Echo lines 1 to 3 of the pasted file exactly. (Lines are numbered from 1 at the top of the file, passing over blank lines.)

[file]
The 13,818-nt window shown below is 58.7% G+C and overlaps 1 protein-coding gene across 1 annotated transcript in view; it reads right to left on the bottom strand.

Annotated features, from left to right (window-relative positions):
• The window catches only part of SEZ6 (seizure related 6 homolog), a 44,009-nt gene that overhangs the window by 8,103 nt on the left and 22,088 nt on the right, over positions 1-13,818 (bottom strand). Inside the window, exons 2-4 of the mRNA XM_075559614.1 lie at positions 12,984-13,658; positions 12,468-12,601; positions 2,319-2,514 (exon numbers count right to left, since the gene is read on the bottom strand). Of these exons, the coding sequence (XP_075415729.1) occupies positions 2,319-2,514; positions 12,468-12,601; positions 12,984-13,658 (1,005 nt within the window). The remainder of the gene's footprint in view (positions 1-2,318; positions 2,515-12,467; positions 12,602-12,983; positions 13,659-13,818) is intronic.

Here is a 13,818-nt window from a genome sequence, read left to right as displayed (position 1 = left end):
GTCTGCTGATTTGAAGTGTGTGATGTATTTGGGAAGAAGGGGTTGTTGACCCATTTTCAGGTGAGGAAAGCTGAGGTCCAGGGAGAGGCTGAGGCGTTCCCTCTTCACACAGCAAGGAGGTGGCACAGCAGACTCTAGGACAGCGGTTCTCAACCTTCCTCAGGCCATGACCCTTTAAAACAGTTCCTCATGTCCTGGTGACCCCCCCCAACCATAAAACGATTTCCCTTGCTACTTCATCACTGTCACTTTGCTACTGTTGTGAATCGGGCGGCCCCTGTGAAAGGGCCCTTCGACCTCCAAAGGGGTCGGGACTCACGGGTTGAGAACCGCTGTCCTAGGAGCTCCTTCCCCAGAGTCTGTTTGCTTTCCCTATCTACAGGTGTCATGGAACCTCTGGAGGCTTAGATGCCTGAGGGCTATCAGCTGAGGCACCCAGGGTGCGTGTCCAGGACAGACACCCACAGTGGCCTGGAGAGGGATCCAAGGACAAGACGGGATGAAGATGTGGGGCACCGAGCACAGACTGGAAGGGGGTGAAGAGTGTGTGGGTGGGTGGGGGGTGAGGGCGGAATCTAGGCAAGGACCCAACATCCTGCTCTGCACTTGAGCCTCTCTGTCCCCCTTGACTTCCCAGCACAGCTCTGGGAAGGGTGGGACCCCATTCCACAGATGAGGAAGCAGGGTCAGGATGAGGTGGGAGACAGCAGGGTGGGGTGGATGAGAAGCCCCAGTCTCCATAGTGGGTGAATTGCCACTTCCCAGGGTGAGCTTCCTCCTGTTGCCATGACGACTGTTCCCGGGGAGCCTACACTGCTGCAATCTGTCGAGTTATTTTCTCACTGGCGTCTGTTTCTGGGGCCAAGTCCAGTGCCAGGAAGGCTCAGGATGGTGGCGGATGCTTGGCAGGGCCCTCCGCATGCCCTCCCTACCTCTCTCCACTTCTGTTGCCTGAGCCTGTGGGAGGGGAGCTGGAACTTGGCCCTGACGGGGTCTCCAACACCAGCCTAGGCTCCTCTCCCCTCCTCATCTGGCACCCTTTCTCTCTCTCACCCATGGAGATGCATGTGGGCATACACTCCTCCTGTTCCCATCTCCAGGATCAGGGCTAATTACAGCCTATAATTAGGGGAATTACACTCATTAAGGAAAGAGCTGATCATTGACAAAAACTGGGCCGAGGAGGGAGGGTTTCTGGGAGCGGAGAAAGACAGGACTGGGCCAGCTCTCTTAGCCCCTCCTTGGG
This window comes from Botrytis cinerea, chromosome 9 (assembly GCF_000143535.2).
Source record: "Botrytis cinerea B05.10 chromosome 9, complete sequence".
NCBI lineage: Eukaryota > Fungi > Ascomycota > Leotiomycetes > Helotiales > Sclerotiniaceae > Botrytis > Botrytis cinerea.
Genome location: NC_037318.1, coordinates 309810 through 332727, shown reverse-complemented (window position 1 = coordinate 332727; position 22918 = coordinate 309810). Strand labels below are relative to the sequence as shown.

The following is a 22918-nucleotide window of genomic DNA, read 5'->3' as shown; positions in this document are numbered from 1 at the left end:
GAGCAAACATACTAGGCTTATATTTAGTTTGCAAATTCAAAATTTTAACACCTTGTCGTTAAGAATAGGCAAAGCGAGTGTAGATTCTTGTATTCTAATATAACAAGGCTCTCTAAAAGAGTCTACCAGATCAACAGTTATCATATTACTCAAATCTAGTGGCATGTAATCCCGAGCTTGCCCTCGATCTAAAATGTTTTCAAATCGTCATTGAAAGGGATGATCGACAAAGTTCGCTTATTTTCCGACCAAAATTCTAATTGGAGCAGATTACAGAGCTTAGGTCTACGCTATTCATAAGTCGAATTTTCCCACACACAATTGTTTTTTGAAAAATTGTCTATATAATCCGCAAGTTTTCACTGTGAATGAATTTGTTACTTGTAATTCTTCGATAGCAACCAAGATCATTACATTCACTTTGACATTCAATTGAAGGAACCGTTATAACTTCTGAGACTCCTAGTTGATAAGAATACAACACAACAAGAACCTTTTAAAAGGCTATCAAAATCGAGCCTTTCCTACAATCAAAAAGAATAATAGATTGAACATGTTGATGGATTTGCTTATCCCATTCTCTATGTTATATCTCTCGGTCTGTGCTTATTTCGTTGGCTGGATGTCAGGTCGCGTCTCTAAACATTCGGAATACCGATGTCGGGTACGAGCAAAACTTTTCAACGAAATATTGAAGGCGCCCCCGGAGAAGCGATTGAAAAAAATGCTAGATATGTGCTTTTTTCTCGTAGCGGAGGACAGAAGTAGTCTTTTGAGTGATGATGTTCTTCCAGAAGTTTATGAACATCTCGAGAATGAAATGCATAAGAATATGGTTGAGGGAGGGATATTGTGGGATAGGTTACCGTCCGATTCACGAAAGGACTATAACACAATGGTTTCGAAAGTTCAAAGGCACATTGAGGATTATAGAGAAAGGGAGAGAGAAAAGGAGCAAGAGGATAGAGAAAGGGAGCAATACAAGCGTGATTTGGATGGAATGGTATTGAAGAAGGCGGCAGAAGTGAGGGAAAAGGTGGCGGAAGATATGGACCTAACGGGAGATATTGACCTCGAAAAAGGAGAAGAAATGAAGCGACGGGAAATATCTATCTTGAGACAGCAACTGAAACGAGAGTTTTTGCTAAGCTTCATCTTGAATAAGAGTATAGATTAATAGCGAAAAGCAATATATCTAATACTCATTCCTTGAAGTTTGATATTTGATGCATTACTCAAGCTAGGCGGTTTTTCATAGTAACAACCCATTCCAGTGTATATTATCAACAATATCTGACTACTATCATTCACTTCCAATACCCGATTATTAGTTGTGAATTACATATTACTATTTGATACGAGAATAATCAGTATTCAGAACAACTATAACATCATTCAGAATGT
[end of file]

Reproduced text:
The 13,818-nt window shown below is 58.7% G+C and overlaps 1 protein-coding gene across 1 annotated transcript in view; it reads right to left on the bottom strand.

Annotated features, from left to right (window-relative positions):
• The window catches only part of SEZ6 (seizure related 6 homolog), a 44,009-nt gene that overhangs the window by 8,103 nt on the left and 22,088 nt on the right, over positions 1-13,818 (bottom strand). Inside the window, exons 2-4 of the mRNA XM_075559614.1 lie at positions 12,984-13,658; positions 12,468-12,601; positions 2,319-2,514 (exon numbers count right to left, since the gene is read on the bottom strand). Of these exons, the coding sequence (XP_075415729.1) occupies positions 2,319-2,514; positions 12,468-12,601; positions 12,984-13,658 (1,005 nt within the window). The remainder of the gene's footprint in view (positions 1-2,318; positions 2,515-12,467; positions 12,602-12,983; positions 13,659-13,818) is intronic.